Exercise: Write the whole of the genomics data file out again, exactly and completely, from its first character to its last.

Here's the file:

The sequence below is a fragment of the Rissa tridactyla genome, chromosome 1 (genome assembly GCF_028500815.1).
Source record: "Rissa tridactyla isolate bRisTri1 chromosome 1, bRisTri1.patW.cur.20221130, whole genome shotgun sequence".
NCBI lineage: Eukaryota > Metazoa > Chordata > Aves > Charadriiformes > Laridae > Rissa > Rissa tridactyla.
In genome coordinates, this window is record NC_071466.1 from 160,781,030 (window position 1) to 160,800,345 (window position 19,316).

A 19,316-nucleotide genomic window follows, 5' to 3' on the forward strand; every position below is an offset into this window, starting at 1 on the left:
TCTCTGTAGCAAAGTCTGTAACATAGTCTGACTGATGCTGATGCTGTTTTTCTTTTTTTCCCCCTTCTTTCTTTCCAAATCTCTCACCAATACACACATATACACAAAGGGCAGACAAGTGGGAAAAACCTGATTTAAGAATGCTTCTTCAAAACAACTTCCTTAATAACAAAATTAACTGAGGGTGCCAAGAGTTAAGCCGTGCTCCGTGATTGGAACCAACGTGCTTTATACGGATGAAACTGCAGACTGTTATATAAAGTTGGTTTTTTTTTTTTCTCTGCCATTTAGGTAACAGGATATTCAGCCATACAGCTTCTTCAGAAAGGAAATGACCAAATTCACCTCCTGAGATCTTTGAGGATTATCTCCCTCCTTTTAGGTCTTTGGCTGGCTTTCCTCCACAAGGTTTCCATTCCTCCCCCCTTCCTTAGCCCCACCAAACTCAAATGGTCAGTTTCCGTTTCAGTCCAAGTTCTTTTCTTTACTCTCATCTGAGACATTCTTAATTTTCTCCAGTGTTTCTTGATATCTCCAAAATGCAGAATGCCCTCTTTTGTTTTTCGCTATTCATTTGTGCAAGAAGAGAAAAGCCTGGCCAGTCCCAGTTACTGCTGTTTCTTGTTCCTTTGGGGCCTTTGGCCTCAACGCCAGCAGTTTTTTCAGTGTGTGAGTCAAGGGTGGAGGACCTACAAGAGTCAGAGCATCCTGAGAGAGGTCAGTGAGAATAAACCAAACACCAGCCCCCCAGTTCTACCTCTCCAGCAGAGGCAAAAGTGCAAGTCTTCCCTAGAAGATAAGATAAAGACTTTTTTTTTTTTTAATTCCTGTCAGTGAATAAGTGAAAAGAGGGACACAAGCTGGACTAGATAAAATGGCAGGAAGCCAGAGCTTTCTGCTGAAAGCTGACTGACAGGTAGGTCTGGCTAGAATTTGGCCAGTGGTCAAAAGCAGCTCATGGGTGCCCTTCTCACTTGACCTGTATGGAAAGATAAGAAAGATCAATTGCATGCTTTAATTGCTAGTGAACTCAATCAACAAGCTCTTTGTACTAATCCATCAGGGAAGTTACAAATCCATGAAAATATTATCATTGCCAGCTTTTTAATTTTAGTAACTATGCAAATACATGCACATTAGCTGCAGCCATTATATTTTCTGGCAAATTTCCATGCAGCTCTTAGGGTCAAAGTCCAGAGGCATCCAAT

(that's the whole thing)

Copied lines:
The sequence below is a fragment of the Rissa tridactyla genome, chromosome 1 (genome assembly GCF_028500815.1).
Source record: "Rissa tridactyla isolate bRisTri1 chromosome 1, bRisTri1.patW.cur.20221130, whole genome shotgun sequence".
NCBI lineage: Eukaryota > Metazoa > Chordata > Aves > Charadriiformes > Laridae > Rissa > Rissa tridactyla.
In genome coordinates, this window is record NC_071466.1 from 160,781,030 (window position 1) to 160,800,345 (window position 19,316).

A 19,316-nucleotide genomic window follows, 5' to 3' on the forward strand; every position below is an offset into this window, starting at 1 on the left:
TCTCTGTAGCAAAGTCTGTAACATAGTCTGACTGATGCTGATGCTGTTTTTCTTTTTTTCCCCCTTCTTTCTTTCCAAATCTCTCACCAATACACACATATACACAAAGGGCAGACAAGTGGGAAAAACCTGATTTAAGAATGCTTCTTCAAAACAACTTCCTTAATAACAAAATTAACTGAGGGTGCCAAGAGTTAAGCCGTGCTCCGTGATTGGAACCAACGTGCTTTATACGGATGAAACTGCAGACTGTTATATAAAGTTGGTTTTTTTTTTTTCTCTGCCATTTAGGTAACAGGATATTCAGCCATACAGCTTCTTCAGAAAGGAAATGACCAAATTCACCTCCTGAGATCTTTGAGGATTATCTCCCTCCTTTTAGGTCTTTGGCTGGCTTTCCTCCACAAGGTTTCCATTCCTCCCCCCTTCCTTAGCCCCACCAAACTCAAATGGTCAGTTTCCGTTTCAGTCCAAGTTCTTTTCTTTACTCTCATCTGAGACATTCTTAATTTTCTCCAGTGTTTCTTGATATCTCCAAAATGCAGAATGCCCTCTTTTGTTTTTCGCTATTCATTTGTGCAAGAAGAGAAAAGCCTGGCCAGTCCCAGTTACTGCTGTTTCTTGTTCCTTTGGGGCCTTTGGCCTCAACGCCAGCAGTTTTTTCAGTGTGTGAGTCAAGGGTGGAGGACCTACAAGAGTCAGAGCATCCTGAGAGAGGTCAGTGAGAATAAACCAAACACCAGCCCCCCAGTTCTACCTCTCCAGCAGAGGCAAAAGTGCAAGTCTTCCCTAGAAGATAAGATAAAGACTTTTTTTTTTTTTAATTCCTGTCAGTGAATAAGTGAAAAGAGGGACACAAGCTGGACTAGATAAAATGGCAGGAAGCCAGAGCTTTCTGCTGAAAGCTGACTGACAGGTAGGTCTGGCTAGAATTTGGCCAGTGGTCAAAAGCAGCTCATGGGTGCCCTTCTCACTTGACCTGTATGGAAAGATAAGAAAGATCAATTGCATGCTTTAATTGCTAGTGAACTCAATCAACAAGCTCTTTGTACTAATCCATCAGGGAAGTTACAAATCCATGAAAATATTATCATTGCCAGCTTTTTAATTTTAGTAACTATGCAAATACATGCACATTAGCTGCAGCCATTATATTTTCTGGCAAATTTCCATGCAGCTCTTAGGGTCAAAGTCCAGAGGCATCCAAT